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B. & B. No. 10 v. Olsen


July 7, 1941


Appeal from the District Court of the United States For the Eastern District of New York.

Author: Clark

Before L. HAND, CHASE, and CLARK, Circuit Judges.

CLARK, Circuit Judge.

In the libel herein, libelant, as owner of the barge "B. & B. No. 10," claimed collision damages against the two respondents, each alleged to be a resident of the district and within the court's jurisdiction, as owners of the tug "Dorothy." After describing the circumstances of the collision in the New York State Barge Canal on August 20, 1936, and making its claim for the cost of repairs and other expenses in approximately the sum of $500, libelant goes on to allege that heretofore and on or about July 23, 1937, it had filed a libel in the court below as owner of the barges "B. & B. No. 5" and "B. & B. No. 7" against the tug "Dorothy" to recover damages sustained by these barges as a result of the same collision, that the respondents herein filed a claim of ownership of the tug "Dorothy" in said action, that the said action duly proceeded to trial on the merits and resulted in a decision in which the "Dorothy" was held solely at fault for the collision, that thereafter an interlocutory decree and subsequently a final decree were duly entered, and that "by reason thereof the matter now at issue has become res judicata as between the libelant and the respondents herein." Upon exceptions to this libel the court found for the respondents, on the ground that libelant was attempting to "split its cause of action," but expressly gave libeant permission to amend. Libelant did not avail itself of the privilege given and, judgment of dismissal being entered, appeals herein.

The sole question herein is the effect of the previous judgment, which libelant relies on as conclusively showing fault against the respondents, but not as barring further recovery. Its claim on the latter issue is that, since the former action was in rem against the vessel, the present action in personam against the owners is not barred. It is quite clear that, if this were an ordinary action for damage, since the parties are in substance the same and the loss arises out of the one accident, the matter would be considered single and only one recovery would be allowed. Brannenburg v. Indianapolis, Pittsburgh & Cleveland R. R. Co., 13 Ind. 103, 74 Am.Dec. 250; Barnard v. Devine, 34 Misc. 182, 68 N.Y.S. 859; Farrington v. Payne, 15 Johns., N.Y., 431; Knowlton v. New York & N.E.R. Co., 147 Mass. 606, 18 N.E. 580, 1 L.R.A. 625; Clark, Code Pleading, 318-324, 329-332. The substantial issue here is whether or not the peculiar jurisdiction of admiralty changes this well settled rule of repose and allows unnecessary and duplicating legal proceedings.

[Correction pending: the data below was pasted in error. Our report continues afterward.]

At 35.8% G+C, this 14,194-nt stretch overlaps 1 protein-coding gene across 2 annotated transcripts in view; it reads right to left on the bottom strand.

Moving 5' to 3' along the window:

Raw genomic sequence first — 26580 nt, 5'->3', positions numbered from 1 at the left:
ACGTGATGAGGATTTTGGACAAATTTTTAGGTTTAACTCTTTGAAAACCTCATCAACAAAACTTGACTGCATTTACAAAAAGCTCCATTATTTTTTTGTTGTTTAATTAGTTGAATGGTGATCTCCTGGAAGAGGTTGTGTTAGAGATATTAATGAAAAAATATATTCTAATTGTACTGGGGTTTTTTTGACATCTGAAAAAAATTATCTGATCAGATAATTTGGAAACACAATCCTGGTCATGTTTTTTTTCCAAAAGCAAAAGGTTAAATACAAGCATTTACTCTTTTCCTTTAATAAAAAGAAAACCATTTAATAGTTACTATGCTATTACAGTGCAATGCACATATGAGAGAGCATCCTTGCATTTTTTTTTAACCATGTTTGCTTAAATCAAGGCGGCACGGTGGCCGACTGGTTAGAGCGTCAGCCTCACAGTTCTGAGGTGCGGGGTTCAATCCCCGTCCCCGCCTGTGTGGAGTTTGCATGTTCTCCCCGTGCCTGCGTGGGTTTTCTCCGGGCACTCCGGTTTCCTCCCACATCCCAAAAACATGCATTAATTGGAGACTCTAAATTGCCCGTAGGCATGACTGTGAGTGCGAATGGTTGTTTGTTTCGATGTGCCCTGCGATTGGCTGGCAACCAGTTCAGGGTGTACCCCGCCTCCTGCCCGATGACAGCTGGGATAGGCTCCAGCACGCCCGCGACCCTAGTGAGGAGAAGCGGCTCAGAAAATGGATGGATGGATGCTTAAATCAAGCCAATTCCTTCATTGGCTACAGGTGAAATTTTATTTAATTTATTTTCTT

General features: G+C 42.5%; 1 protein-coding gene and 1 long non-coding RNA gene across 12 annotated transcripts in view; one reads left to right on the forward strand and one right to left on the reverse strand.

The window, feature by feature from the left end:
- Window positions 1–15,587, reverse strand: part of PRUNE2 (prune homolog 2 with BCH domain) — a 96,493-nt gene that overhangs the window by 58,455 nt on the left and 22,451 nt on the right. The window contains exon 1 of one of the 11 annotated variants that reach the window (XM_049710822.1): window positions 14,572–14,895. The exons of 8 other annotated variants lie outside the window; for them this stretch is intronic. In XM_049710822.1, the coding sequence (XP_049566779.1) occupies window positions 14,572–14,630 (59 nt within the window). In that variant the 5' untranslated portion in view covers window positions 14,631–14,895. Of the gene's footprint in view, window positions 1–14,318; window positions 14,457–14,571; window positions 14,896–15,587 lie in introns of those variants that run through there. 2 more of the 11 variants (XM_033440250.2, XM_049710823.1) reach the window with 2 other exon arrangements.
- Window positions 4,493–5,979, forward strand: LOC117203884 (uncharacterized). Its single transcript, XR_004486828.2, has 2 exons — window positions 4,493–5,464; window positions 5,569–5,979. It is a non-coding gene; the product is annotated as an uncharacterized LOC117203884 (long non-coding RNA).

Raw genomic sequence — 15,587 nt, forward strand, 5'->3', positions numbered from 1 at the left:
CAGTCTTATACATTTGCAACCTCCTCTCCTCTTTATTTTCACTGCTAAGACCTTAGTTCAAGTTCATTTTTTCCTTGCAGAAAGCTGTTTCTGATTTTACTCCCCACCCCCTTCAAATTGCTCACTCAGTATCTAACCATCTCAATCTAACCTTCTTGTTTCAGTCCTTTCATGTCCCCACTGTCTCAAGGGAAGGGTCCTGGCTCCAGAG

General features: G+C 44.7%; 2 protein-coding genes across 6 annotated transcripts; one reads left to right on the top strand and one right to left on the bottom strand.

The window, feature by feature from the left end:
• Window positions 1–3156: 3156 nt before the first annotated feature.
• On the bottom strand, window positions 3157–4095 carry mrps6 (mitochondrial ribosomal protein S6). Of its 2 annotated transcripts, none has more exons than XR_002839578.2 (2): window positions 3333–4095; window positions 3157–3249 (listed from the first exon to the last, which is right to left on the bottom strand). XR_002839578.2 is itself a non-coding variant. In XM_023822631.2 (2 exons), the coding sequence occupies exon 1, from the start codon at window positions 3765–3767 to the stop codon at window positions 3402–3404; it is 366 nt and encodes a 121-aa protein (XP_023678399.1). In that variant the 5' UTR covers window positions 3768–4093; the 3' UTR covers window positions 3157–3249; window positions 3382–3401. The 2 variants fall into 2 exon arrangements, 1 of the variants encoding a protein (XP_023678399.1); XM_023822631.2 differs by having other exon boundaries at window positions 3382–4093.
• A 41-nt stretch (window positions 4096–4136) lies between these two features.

Since appellant introduced the issue here in its libel, it was necessary for it to go on to make such answer as it had to the issue it had raised. Hughes v. Roosevelt, 2 Cir., 107 F.2d 901; The Sydfold, 2 Cir., 86 F.2d 611. Under the allegations herein, and in view of libelant's failure to avail itself of the privilege of amending, we may take it as concluded that libelant did obtain the complete remedy and satisfaction it sought in the earlier action. And under present admiralty procedure it could have amended that libel and pursued any other remedies it thought it might have under the circumstances, including, if it so desired, the bringing in of respondents in personam in the action in rem. Admiralty Rules 14, 23, 56, 28 U.S.C.A. following section 723; Fyfe v. Pan-Atlantic S.S. Corp., 2 Cir., 114 F.2d 72, 75, certiorari denied 311 U.S. 711, 61 S. Ct. 319, 85 L. Ed. . True, before the change in the rules in 1920, and under former Rule 15, proceedings in rem and in personam could not have been had in the same action at the same time, The Corsair, 145 U.S. 335, 341, 12 S. Ct. 949, 36 L. Ed. 727; but when libelant here first sued, every remedy was then available to it in its original action. See The Tonawanda, D.C.S.D. Fla., 278 F. 391. Rules against splitting causes of action apply in admiralty just as in other proceedings. Mercantile Bank v. Flower Lighterage Co., 2 Cir., 10 F.2d 705, certiorari denied 271 U.S. 688, 46 S. Ct. 639, 70 L. Ed. 1152; The Haytian Republic, 154 U.S. 118, 14 S. Ct. 992, 38 L. Ed. 930; Smith v. Lykes Brothers-Ripley S.S. Co., 5 Cir., 105 F.2d 604, 605, certiorari denied 308 U.S. 604, 60 S. Ct. 141, 84 L. Ed. 505. As Judge Hough says in the Mercantile Bank case, supra, 10 F.2d at page 707, with reference to successive claims for cargo loss or damage, the demand "was single and indivisible, and the course here pursued is in our opinion a plain infringement of the rule against splitting claims. * * * Libelant seems to think that, because it did not for unknown reasons produce all its demand, when it sued for and obtained part of it, it can now multiply suits and costs in the way here exemplified. For this there is no authority whatever."

Appellant relies on certain of the older cases which suggest that a libel in personam will lie concurrently with a libel in rem or subsequent thereto if complete satisfaction of the earlier claim has not been had. The Normandie, D.C.S.D.N.Y., 40 F. 590; Atlantic Mut. Ins. Co. v. Alexandre, D.C.S.D.N.Y., 16 F. 279; Providence Washington Ins. Co. v. Wager, D.C.N.D.N.Y., 35 F. 364; The Samnanager, D.C.S.D. Ga., 298 F. 620. How far these cases may still be applicable in view of the change in the admiralty rules we need not consider, for they permitted only a further remedy to enforce an as yet unsatisfied claim, not the expanding to new limits of a claim already satisfied. See The Brothers Apap, D.C.E.D.N.Y., 34 F. 352; The Cerro Gordo, D.C. Conn., 54 F. 391; The Steam-Ship Zodiac, D.C.S.D.N.Y., 5 F. 220.



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